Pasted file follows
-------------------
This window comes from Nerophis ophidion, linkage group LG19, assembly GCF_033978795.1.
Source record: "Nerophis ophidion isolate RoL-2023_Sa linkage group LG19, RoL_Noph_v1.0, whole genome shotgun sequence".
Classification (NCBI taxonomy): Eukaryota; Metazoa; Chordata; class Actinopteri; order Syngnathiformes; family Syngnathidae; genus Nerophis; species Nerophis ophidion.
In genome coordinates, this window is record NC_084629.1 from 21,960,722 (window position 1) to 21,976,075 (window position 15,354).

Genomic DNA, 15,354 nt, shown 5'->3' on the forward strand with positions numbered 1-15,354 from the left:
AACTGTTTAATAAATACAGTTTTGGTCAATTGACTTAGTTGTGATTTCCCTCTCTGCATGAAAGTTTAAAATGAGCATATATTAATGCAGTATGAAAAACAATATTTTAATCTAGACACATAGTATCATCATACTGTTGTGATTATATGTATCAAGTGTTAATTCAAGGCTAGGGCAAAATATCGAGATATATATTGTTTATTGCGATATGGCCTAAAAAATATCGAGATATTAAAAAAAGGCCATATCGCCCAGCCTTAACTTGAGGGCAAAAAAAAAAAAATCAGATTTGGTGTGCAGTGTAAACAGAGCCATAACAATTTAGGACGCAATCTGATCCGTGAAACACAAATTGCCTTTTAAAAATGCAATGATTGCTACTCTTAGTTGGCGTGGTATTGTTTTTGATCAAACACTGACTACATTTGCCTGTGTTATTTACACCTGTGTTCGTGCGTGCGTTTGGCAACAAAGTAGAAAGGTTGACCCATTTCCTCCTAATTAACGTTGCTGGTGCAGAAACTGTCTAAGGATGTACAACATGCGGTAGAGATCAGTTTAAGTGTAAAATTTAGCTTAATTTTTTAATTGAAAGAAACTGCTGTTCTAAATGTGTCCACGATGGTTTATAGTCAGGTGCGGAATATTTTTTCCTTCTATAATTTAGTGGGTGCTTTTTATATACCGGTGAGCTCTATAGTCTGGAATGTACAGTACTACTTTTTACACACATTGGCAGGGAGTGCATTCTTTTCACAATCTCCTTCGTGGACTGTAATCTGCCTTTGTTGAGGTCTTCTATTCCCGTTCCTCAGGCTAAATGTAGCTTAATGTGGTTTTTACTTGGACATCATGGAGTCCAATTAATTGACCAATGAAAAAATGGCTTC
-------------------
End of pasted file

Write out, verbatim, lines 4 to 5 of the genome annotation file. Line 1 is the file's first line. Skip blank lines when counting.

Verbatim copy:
In genome coordinates, this window is record NC_084629.1 from 21,960,722 (window position 1) to 21,976,075 (window position 15,354).

Genomic DNA, 15,354 nt, shown 5'->3' on the forward strand with positions numbered 1-15,354 from the left: